Facebook have finally released their much-anticipated timeline. Finally, this is a product change that its users will actually like from the start. It is a major innovation.
What timeline is is a way of strolling through all of your Facebook activity since you first enrolled (and indeed, by adding retrospectively, from before that). To be sure, it offers no new information but just a presentation of that information that serves a function: you can reminisce. I spent sometime looking back on what I was doing in 2007. While it can be viewed by all of your friends (and indeed beyond if you so choose), it is about as private a product as Facebook have ever released. Who else is going to trip down your memory lane but yourself? (Well, others might occasionally but not as often as you would).
Strategically, this is as close to a perfect example of leveraging lock-in as can be envisaged. If the fact that all of the people you know were on Facebook wasn’t enough, now your past is there too and if you want to access it and build on it, you need to stay on Facebook. Moreover, Facebook already have the technology that makes it easy to record activity which is what had made it successful in the first place. Now it gives you another reason to be active: so that you can look back and see what you were doing. In other words, activity is not just social, it is a potential life investment. Facebook will not only be the largest news organisation ever but now may well become the largest archive ever.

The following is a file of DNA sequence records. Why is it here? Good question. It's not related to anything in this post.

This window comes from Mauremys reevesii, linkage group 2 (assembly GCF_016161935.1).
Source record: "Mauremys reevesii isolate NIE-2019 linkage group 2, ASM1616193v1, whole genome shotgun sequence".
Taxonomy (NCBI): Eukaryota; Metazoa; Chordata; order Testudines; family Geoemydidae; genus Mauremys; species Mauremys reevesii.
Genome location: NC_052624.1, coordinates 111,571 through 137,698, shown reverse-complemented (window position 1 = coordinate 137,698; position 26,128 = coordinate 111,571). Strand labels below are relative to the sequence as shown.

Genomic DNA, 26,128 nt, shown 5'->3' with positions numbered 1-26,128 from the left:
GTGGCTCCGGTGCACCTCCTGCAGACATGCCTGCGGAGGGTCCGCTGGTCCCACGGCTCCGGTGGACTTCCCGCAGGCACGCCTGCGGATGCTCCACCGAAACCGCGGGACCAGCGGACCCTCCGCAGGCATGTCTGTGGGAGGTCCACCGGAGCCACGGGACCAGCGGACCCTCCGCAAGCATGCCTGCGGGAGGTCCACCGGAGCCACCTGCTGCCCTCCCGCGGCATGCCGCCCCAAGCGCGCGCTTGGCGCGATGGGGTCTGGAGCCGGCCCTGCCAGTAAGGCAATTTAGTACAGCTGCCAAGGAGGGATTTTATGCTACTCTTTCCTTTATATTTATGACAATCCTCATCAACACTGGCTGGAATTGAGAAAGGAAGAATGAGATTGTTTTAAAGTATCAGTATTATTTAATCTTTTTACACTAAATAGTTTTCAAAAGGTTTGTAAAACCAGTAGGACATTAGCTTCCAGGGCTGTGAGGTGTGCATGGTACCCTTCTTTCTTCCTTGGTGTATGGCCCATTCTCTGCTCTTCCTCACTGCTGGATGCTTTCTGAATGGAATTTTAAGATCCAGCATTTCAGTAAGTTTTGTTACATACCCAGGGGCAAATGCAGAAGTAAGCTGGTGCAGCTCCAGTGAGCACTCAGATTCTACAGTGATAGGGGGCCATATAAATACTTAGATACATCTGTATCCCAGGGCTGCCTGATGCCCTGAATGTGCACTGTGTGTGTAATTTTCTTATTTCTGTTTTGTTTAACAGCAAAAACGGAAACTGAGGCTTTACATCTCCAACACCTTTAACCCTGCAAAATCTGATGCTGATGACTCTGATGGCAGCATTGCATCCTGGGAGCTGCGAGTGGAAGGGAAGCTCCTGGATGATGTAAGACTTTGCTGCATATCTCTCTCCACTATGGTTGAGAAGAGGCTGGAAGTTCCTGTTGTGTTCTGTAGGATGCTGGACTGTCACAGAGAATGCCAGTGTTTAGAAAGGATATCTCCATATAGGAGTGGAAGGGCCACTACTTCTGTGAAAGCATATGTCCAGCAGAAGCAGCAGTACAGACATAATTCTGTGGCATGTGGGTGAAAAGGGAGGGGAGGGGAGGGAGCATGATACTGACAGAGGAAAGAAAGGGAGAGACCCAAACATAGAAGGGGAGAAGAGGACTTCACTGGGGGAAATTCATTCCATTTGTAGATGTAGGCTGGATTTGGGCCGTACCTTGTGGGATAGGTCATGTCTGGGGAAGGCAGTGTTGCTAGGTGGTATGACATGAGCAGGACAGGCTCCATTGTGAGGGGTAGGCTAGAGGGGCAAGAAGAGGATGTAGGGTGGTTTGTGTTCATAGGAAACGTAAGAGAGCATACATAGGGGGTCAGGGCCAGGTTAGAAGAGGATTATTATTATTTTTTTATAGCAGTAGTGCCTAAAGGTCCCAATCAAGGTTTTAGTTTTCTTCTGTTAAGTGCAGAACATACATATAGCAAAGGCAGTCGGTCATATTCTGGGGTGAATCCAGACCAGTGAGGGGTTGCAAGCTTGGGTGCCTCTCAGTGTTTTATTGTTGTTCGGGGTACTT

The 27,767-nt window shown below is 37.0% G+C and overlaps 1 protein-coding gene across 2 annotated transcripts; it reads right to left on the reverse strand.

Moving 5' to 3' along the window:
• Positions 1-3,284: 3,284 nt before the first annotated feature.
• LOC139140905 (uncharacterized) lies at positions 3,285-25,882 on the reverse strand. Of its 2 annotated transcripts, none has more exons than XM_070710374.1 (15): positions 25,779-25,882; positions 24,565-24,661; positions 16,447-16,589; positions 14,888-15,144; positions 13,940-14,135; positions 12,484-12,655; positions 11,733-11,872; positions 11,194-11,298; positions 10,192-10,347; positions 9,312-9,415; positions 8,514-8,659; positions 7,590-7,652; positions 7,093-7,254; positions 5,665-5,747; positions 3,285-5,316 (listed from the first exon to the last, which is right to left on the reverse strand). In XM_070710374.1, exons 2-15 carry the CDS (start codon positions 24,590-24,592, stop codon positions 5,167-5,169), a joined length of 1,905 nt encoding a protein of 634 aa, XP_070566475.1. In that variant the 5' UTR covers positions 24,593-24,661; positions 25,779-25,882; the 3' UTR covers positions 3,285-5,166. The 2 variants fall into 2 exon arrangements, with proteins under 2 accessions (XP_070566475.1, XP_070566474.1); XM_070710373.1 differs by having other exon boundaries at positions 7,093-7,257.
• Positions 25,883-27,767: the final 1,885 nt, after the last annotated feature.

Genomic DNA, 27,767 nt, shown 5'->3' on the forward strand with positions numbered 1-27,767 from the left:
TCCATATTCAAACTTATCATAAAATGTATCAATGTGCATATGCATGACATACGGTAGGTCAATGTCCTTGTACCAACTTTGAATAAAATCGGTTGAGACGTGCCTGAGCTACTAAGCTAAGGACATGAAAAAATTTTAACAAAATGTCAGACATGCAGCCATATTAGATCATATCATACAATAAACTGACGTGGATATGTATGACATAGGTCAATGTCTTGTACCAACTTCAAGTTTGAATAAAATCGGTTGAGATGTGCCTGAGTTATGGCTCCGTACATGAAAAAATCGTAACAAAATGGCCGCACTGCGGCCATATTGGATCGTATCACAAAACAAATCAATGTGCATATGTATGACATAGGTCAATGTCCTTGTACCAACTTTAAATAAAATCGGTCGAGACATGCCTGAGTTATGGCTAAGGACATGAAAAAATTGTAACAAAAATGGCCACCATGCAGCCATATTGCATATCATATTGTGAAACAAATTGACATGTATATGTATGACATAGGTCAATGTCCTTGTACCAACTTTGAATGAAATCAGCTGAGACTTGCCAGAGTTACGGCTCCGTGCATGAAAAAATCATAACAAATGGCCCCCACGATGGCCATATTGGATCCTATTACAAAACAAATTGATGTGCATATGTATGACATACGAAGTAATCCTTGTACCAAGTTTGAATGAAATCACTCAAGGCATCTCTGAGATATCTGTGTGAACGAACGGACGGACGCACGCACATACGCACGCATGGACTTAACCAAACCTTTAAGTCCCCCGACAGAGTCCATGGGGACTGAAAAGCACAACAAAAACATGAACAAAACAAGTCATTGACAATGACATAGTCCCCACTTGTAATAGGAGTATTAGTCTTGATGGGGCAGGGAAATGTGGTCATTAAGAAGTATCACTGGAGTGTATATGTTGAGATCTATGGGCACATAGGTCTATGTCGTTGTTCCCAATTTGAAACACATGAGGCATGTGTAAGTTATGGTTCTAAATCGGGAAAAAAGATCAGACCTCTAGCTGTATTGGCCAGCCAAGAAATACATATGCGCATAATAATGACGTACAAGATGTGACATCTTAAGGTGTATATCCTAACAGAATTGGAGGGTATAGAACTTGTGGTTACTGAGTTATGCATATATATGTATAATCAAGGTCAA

Clearly, this brings lots of things into sharp relief. But, in particular, it is officially the case that your life starts at 13 years old. What a shame then, as you look back, you have to start with your teenage thoughts rather than what you might have thought before that.